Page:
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  • Revd. Luke Foster

Keeping a diary to grow in godliness

The book at number one in the non-fiction section of the Sunday Times Bestsellers list this week is Burn After Writing – a guided journal that invites users to spend less time scrolling through social media and more time exploring their emotions and experiences. The popularity of the book suggests that there is a longing for a more meaningful way to record and reflect on the ups and downs of life. But it seems that the contents of the book encourage the same self-absorption that we see on our social media feeds. You tick through your loves and hates. You plan your bucket list. You sketch out the soundtrack for the movie of your life. Its about you. And it is for you.

Where so much of what we read and write online simply expresses our love of self, the Puritan practice of diary-keeping sought to cultivate joy in the Lord and love towards our neighbours. In her short booklet on ‘Spiritual Practices of the Puritans: The Importance of Diary Keeping,’ Kirsten Birkett encourages Christians today to recover the practice of regular written self-reflection. As she introduces us to two Puritan pastors, John Beadle and Richard Rogers she brings us a challenge that is particularly relevant for our time. This is a book that will not only inspire you to follow the example of the Puritans but encourage you with their gospel wisdom and pastoral insight. Using the example of Beadle and Rogers, Birkett seeks to show that

Keeping a diary brings Christians into closer knowledge of God and his nature. It makes us better love our Lord, better love our neighbour, and brings us to humility as we recognise God’s kindness. (14)

As you consider ways in which you might grow in our walk with Jesus – and ways in which you might help others to do the same – I wonder if the habit of keeping a diary has ever crossed your mind? Birkett thinks it should. She asks: ‘Do we daily rejoice and thank God for his ever-present gift of the Holy Spirit and his comfort? What difference would it make to our lives if we did?’ This booklet is both a challenge and a guide that we might do just that.

The booklet is divided is divided into three sections. The first explores the theory of diary-keeping in the writing of John Beadle. What struck me in this section was how Beadle continually directs our attention to a love of both our Lord and our neighbours. He encourages us to write about our experiences not so that we become absorbed in our own emotions, but so that we might take hold of our hearts and place them under God’s word. What Beadle describes in theory we find expressed in the practice of Richard Rogers. The second section of the booklet takes us through the writings of Rogers to show how his diary was the place in which he sought to train his heart to delight in the gospel. Birkett observes that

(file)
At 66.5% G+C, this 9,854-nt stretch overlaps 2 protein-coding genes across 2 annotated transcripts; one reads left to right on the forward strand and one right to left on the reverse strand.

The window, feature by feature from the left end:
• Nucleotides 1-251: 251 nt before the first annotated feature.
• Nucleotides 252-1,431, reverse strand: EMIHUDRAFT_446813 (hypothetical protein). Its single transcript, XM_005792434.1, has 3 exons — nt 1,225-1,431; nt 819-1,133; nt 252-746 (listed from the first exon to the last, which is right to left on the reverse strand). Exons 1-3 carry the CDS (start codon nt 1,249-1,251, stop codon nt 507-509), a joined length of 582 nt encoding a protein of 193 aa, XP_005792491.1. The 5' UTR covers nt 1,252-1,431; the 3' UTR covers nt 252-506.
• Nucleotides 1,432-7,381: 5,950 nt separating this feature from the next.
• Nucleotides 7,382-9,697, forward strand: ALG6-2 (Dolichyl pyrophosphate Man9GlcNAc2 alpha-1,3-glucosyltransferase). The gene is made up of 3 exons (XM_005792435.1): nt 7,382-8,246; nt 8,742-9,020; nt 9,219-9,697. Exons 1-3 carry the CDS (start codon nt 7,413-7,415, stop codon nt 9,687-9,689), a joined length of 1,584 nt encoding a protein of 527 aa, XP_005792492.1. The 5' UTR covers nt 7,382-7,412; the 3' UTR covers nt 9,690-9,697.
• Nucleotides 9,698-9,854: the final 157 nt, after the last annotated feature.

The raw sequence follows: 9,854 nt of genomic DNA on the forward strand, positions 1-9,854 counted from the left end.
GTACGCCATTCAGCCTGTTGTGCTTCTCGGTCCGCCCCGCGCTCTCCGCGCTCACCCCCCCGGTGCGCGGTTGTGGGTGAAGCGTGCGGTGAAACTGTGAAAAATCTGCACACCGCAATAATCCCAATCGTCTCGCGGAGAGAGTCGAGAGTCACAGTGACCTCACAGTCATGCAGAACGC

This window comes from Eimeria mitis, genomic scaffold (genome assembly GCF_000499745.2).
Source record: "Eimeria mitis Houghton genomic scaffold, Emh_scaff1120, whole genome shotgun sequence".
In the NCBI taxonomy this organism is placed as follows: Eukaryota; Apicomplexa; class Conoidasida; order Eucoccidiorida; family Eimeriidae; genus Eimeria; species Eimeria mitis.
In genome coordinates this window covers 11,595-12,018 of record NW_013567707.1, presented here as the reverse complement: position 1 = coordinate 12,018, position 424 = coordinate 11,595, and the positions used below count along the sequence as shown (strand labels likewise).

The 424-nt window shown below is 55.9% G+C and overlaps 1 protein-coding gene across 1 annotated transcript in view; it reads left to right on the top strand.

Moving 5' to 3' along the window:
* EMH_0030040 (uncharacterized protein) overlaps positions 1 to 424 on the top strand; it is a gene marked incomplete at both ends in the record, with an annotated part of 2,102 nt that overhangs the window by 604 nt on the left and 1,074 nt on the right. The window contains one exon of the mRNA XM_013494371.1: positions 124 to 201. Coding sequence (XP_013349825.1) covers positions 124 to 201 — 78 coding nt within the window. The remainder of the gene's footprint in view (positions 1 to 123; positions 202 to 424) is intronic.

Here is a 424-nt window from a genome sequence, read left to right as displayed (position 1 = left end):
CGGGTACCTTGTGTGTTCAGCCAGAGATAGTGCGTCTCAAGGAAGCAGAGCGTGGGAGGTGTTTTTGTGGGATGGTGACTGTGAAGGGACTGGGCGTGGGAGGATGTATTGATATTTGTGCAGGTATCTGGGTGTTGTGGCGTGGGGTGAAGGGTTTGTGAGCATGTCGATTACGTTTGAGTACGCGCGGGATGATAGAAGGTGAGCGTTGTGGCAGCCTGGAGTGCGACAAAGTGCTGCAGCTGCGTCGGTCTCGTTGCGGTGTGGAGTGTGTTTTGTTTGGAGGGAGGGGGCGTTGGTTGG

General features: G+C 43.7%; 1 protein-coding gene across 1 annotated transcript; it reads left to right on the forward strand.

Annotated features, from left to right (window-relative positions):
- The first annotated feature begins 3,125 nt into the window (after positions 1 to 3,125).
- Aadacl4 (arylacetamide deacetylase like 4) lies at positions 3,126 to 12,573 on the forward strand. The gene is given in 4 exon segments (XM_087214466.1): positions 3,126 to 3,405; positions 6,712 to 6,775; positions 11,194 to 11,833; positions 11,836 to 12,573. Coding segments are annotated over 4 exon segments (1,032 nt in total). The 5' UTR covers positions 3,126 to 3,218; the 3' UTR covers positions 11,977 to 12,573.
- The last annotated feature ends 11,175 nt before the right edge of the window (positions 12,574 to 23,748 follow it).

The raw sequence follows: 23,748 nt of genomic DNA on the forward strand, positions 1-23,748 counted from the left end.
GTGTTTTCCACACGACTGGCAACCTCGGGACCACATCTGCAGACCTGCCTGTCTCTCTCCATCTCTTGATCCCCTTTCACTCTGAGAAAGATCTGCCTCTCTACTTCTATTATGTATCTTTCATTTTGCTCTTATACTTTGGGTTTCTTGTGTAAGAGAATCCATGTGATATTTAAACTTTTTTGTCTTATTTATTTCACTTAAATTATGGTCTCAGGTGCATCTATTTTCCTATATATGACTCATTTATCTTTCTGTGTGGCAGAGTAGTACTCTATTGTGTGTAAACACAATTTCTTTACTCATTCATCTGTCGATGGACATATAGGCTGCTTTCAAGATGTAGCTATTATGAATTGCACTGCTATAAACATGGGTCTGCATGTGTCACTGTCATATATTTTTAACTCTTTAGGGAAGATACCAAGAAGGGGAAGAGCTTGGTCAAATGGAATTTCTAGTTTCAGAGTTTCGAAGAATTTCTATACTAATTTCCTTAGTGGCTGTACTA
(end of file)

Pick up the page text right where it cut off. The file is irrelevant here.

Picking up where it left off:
He wrote to give his emotions a more godly focus, and bring himself to joy and comfort in reminding himself of the gospel. The Puritans sought and experienced great joy. (20)

The final section of the book is an example of this deliberate and disciplined search for joy. Birkett shares Rogers’ reflections from the third of November 1589. Threatened with suspension from ministry because of his Puritan convictions Rogers lays out twelve reasons to be thankful amidst his sufferings. They are not only themselves a precious encouragement for how we might think about suffering – they also offer an example of how a habit of self-reflection can cultivate a deep trust and satisfaction in the Lord.

Apparently the average person spends two and a half hours each day on social media. Even if Christians spent only half this time scrolling their news feeds, it would seem that there is more than enough space in the day for a habit that might help to cultivate a humble but joyful heart. The Puritans have been caricatured as self-absorbed and almost neurotically obsessed with the ups and downs of their own emotions. That is far from an accurate portrait of their piety. It is however not a bad description of the culture in which we live today. The diary keeping of Beadle and Rogers offers a model for practice that is much needed but much neglected. Take a day off from social media. Use that two hours to have a read of this book. And then perhaps the next day take a few minutes of those hours, to take a note book, pick up a pen and open your heart before the Lord.


Revd. Luke Foster is currently serving with Crosslinks as a missionary in the Centre for Pastoral Studies (CEP), an Anglican training college in Chile’s capital city Santiago. Luke teaches Church History and Doctrine and also serves in his local church. He is currently undertaking a PHD through Durham university.



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